The bronze for Koslowski lifted the United States into second place in the medal standings with nine, including three gold, after the first 31 of the 237 medal events. The Soviet Union led six gold and 15 medals, while East Germany, China and Bulgaria each had eight medals.

Koslowski's medal also was the first for the United States that didn't come in the water.

Reserve center J.R. Reid led the U.S. basketball team with 16 points and backup point guard Vernell Coles contributed back-to-back steals late in the first half when the winners assumed a 48-40 lead.

"Starting doesn't matter on this team," said forward Danny Manning, who scored 12 points. "Look at J.R. He gave us offense, clogged the middle and rebounded. And then our defense just wears on you. We harass and harass and eventually something happens."

Oscar, who scored 46 points in Brazil's championship victory at Indianapolis, had 31 Wednesday, but received little help from his teammates.

Two other world records were set in swimming, in addition to the U.S. relay mark.

Darnyi broke his own world record with a time of 4:14.75 in the 400 individual medley, providing Hungary with its first Olympic swimming gold since 1936, and East Germany's Silke Horner won the women's 200-meter breaststroke in 2:26.71, breaking the mark of 2:27.27 set earlier this year by Canada's Allison Higson.

Darnyi is legally blind in one eye because of an accident he suffered when hit by a snowball. In 1982 he was warned by doctors not to swim after they performed four operations to repair a detached retina.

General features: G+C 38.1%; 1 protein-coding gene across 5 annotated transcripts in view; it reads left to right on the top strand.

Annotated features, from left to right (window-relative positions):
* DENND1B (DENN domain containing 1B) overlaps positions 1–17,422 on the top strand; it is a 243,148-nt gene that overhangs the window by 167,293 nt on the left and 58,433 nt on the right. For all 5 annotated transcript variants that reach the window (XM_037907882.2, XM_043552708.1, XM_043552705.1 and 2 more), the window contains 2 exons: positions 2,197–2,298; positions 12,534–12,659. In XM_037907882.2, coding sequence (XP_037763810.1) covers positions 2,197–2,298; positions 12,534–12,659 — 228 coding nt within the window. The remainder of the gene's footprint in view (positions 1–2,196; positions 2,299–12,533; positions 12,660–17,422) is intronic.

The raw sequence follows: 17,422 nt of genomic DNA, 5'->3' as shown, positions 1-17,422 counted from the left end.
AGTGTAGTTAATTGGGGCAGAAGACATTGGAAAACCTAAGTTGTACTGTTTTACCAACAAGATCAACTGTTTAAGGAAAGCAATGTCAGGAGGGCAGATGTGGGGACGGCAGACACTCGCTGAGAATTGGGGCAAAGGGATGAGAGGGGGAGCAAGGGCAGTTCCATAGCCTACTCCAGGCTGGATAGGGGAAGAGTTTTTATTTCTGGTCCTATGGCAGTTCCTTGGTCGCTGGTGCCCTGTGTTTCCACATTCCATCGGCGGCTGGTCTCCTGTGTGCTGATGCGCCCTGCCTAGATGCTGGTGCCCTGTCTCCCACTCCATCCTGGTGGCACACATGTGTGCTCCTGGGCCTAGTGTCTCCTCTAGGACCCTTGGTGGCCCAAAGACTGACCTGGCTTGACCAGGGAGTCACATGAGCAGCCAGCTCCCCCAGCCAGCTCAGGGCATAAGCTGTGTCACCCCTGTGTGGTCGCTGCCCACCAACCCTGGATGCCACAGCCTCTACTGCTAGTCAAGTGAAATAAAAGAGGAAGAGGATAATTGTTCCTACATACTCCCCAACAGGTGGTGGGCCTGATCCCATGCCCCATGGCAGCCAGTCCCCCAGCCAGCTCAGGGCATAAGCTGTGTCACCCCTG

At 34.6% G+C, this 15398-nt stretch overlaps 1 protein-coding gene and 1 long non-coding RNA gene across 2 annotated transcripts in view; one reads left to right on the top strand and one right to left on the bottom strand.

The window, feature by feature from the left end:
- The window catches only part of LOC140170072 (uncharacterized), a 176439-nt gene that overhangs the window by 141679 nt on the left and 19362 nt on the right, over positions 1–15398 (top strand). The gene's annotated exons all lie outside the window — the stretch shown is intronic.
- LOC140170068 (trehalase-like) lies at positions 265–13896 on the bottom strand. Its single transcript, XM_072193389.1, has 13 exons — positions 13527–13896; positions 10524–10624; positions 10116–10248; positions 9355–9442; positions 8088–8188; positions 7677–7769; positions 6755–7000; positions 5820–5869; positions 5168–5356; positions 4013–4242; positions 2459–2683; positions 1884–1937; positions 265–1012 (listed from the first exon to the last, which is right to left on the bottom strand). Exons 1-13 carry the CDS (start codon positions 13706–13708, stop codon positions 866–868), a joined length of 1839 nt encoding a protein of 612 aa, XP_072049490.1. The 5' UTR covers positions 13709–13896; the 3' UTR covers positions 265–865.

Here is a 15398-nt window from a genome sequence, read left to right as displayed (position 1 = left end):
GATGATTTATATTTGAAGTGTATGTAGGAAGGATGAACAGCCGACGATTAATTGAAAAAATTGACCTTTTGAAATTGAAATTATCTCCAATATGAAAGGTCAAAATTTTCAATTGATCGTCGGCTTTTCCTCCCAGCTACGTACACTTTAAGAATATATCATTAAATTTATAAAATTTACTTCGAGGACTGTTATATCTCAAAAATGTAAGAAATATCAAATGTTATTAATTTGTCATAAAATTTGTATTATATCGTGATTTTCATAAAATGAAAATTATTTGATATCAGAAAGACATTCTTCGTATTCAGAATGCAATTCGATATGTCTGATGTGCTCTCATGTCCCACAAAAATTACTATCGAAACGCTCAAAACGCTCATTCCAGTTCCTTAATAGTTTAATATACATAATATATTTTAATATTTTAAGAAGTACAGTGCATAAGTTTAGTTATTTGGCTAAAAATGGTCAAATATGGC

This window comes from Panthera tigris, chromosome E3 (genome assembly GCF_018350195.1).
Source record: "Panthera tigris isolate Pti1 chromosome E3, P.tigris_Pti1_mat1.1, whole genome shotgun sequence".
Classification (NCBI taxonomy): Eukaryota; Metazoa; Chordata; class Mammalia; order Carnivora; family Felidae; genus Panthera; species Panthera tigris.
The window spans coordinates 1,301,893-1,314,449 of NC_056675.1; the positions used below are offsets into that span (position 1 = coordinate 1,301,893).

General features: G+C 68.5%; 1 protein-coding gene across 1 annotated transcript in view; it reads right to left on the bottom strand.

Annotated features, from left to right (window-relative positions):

In Wednesday's other swimming event, East Germany's Heike Friedrich won the women's 200-meter freestyle in the Olympic record time of 1:57.65, raising her record in major championships to 14-0.

Nesty, born in Trinidad, moved to Suriname when he was nine months old and has lived in Jacksonville, Fla., since 1985. He is the first black ever to win an Olympic swimming gold medal and the first athlete from Suriname to capture a medal of any kind at the Olympics.

Costa Rica also picked up its first ever Olympic medal when Silvia Poll finished second behind Friedrich.

"My victory was not a real surprise," said Nesty, who is set to begin his freshman year at the University of Florida. "I knew I could even come first if I did my best, and now I'm on top.'

Biondi should pick up a fourth medal Thursday in the 100 freestyle, an event in which he owns the world record and this year's fastest time. Janet Evans, winner of the 400 individual medley, will be looking to double her medal collection in the 400 freestyle.

The fight between Carbajal and Oh was the first American-South Korean confrontation. Middleweight Anthony Hembrick, who was disqualified when he failed to arrive in time for his fight against a South Korean Monday, was in the arena to cheer on Carbajal.

"He (Oh) was a favorite to win the gold," Carbajal said. "I had to pull it out in the third round. He landed one punch and that was it. I was landing some flurries. My whole family was here (from Phoenix, Ariz.). They gave me a lot of motivation."

Carbajal became the third American out of five to advance past the first round, joining flyweight Arthur Johnson and welterweight Kenneth Gould.

Kim Young-nam gave the host country its first gold medal by winning the 74 kg (1623/4 pounds) class in Greco-Roman wrestling. Andrzej Wronski of Poland won the 100 kg (220 pounds) and Jon Ronningen of Norway won the 52 kg (1141/4 pounds).